Tiger McKee

Shootrite Firearms Academy

The Head Shot

When I did my first Gunsite class the standard firing response was two shots to the chest and one to the head. As my training/learning progressed I started adding pelvis shots to the response, and eventually got to the point where the head-shot was an occasional added hit. Three to four hits to the body, two to four into the pelvis, and then maybe adding a round to the head.

Don’t get me wrong, head-shots, when applied correctly, are about the only guarantee for stopping a threat instantly. Apply the bullet in the correct location and you disconnect the computer that creates all the thoughts from the body that performs the physical actions. This is why snipers, in critical situations involving bystanders or hostages, go for the head. It’s literally like flipping the switch. One second the threat is standing, the next instant they are on the ground.

The problem in a defensive situation, using a pistol or carbine within fairly close distance, is that in most situations you’re in a reactive state, initially anyway, facing someone who is seriously trying to put the hurt on you. You’re moving to cover, creating distance or just to be a moving target to the threat. Most likely the threat will be moving, especially if you display a weapon and look like you know how to use it; they ain’t just gonna’ stand there and let you shoot them. So they are creating distance, going to cover, escaping or possibly even advancing rapidly towards you. Under these conditions placing the bullet in the proper location, just the right area to create the damage necessary to stop the threat, is extremely difficult to do. If you don’t agree try it on the range against a 3-D target that’s moving erratically. Work on it while lying on your back or side with the threat elevated, or with the target positioned at the bottom of the stairs. Then imagine it being ten times more difficult under actual combative conditions, which, unlike the range are usually less than perfect. Oh yeah, and lives depend on your performance.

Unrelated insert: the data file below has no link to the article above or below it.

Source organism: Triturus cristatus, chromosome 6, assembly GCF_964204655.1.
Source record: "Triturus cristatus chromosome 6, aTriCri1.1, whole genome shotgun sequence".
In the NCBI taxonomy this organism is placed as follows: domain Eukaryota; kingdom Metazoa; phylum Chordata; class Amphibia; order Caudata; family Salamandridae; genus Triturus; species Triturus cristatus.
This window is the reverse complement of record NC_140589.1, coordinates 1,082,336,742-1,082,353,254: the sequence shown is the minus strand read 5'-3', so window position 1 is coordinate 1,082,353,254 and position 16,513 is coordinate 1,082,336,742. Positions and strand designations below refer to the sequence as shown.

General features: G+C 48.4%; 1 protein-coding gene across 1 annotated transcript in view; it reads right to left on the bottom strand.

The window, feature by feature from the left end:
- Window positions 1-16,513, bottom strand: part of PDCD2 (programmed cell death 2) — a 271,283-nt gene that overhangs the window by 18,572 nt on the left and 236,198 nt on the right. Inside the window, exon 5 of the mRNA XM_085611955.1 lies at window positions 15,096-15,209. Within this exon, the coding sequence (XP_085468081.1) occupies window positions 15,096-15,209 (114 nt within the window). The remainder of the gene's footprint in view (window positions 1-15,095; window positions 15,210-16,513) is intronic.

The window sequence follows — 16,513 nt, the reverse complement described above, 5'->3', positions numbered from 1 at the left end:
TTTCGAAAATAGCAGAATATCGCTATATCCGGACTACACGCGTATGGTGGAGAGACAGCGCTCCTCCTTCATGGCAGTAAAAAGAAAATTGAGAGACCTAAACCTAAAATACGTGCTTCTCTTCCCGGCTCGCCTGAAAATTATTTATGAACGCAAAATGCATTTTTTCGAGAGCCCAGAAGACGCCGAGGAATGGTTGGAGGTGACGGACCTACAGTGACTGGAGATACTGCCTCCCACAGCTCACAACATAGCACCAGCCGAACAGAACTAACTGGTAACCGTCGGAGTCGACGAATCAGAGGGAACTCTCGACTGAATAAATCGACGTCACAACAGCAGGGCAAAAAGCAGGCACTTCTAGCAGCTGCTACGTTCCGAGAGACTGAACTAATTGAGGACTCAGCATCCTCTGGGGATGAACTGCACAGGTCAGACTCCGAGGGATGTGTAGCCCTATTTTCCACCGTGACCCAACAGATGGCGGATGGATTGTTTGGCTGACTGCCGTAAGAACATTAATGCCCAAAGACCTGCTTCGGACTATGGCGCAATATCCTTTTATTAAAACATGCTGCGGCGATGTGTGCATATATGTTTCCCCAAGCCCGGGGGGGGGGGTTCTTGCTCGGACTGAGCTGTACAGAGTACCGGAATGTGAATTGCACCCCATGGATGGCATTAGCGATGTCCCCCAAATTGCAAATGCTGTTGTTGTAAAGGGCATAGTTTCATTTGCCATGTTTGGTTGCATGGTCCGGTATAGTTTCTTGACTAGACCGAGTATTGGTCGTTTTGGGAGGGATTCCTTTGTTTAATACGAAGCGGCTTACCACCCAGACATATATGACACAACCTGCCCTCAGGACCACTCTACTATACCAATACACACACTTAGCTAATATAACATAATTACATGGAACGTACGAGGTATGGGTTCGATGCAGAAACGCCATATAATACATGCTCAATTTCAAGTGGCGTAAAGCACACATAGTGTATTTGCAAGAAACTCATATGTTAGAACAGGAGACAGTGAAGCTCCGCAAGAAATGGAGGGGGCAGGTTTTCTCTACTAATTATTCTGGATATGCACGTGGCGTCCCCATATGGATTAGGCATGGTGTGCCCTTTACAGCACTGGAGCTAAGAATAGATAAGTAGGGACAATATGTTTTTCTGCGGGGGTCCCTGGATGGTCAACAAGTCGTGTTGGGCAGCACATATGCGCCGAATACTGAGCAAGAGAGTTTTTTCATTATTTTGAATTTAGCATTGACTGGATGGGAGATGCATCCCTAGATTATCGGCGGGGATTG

Under these conditions how long will it take you to get one good head shot, on a three dimensional target that doesn’t want to be shot? How many body or pelvic shots can you get during the time it takes to make one good hit to the head? And, being realistic, at what distance, under these conditions, can you actually achieve this type accuracy?

These are some the questions you need to investigate and discover for yourself. What you read in a column, see on an internet forum, or hear about from your buddy doesn’t help you understand what you can do. It will be your fight, so find out what you can and can’t do in advance.

Then, when it comes time to dish out defeat, you know what to do and how to do it properly.

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February 13, 2011 - Posted by | AR-15, Auto Pistol

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